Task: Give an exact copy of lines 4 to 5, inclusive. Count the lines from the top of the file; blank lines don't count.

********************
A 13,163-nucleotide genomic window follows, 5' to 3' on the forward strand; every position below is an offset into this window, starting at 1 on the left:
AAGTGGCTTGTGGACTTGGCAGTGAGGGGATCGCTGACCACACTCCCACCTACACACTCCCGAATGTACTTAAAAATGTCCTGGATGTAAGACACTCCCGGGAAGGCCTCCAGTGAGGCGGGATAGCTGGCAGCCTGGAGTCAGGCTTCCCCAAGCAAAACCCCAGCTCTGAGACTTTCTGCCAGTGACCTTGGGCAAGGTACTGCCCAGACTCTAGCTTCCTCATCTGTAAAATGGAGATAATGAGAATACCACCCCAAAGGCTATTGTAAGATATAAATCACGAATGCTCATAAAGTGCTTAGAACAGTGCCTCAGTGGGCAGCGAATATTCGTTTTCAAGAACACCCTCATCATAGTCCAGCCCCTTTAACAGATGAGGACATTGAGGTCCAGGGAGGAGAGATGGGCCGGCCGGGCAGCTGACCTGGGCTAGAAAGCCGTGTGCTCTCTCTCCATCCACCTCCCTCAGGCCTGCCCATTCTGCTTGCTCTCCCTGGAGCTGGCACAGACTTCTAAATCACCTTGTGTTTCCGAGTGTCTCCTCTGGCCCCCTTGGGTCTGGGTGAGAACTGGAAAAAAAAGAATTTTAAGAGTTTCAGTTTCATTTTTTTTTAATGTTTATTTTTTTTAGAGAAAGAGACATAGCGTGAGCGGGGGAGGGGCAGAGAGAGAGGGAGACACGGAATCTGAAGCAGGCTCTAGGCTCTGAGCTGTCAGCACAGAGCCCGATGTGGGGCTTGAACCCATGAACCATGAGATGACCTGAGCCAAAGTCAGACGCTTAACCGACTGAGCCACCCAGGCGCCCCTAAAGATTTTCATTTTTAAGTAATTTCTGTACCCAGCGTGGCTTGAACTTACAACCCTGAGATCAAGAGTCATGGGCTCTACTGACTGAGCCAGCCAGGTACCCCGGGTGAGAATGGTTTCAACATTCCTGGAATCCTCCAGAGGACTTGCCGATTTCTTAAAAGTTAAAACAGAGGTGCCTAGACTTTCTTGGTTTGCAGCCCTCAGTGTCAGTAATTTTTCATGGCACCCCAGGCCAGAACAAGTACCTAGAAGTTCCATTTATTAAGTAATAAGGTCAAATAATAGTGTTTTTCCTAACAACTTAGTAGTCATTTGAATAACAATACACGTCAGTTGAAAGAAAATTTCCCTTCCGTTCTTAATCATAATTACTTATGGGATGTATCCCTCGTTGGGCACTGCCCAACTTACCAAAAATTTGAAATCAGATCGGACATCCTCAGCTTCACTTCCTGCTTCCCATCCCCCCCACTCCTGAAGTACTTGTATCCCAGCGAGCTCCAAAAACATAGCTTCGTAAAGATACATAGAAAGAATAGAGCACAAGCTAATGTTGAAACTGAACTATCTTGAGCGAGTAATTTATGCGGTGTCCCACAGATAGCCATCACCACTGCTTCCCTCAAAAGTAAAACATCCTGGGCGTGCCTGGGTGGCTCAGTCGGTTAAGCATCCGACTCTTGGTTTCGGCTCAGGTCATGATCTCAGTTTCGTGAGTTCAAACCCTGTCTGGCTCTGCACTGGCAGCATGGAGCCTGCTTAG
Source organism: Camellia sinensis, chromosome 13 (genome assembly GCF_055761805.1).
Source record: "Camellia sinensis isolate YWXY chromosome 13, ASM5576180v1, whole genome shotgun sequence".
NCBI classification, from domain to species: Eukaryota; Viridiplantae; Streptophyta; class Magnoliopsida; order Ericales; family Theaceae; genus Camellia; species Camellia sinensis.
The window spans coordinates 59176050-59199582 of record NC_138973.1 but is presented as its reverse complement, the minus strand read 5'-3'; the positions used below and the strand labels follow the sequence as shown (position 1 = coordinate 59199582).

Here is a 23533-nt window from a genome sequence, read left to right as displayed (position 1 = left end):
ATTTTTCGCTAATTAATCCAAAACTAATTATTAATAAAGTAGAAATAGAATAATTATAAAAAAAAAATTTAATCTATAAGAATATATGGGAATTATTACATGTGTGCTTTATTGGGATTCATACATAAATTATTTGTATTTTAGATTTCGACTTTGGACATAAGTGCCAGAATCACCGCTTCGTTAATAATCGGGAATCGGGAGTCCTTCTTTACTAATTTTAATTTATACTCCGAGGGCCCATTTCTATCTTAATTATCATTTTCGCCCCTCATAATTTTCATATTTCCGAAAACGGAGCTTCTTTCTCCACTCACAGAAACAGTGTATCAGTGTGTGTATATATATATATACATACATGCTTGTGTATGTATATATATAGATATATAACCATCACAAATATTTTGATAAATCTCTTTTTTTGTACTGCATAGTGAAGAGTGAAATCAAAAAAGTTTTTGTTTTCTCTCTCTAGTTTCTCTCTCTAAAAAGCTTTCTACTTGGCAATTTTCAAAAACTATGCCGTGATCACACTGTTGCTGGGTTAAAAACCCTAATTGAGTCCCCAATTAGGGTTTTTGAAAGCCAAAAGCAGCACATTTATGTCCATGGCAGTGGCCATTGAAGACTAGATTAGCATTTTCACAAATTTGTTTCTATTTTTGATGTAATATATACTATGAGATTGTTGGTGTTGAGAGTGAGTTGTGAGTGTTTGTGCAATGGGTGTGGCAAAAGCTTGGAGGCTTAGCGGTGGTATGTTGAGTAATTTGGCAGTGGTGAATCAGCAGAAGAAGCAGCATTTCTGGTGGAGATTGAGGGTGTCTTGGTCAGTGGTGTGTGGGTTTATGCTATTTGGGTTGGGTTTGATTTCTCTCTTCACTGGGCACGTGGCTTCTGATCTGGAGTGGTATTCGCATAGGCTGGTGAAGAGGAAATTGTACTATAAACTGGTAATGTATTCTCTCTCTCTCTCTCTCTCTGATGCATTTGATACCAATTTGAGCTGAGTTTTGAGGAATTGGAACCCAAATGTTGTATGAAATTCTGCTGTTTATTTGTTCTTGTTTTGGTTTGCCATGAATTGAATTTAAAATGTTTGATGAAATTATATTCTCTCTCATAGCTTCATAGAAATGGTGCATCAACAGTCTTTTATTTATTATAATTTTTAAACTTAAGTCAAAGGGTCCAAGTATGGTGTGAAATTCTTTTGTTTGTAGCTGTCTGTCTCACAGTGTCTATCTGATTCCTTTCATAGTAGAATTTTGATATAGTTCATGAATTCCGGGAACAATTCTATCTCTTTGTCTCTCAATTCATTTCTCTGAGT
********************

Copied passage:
Source record: "Camellia sinensis isolate YWXY chromosome 13, ASM5576180v1, whole genome shotgun sequence".
NCBI classification, from domain to species: Eukaryota; Viridiplantae; Streptophyta; class Magnoliopsida; order Ericales; family Theaceae; genus Camellia; species Camellia sinensis.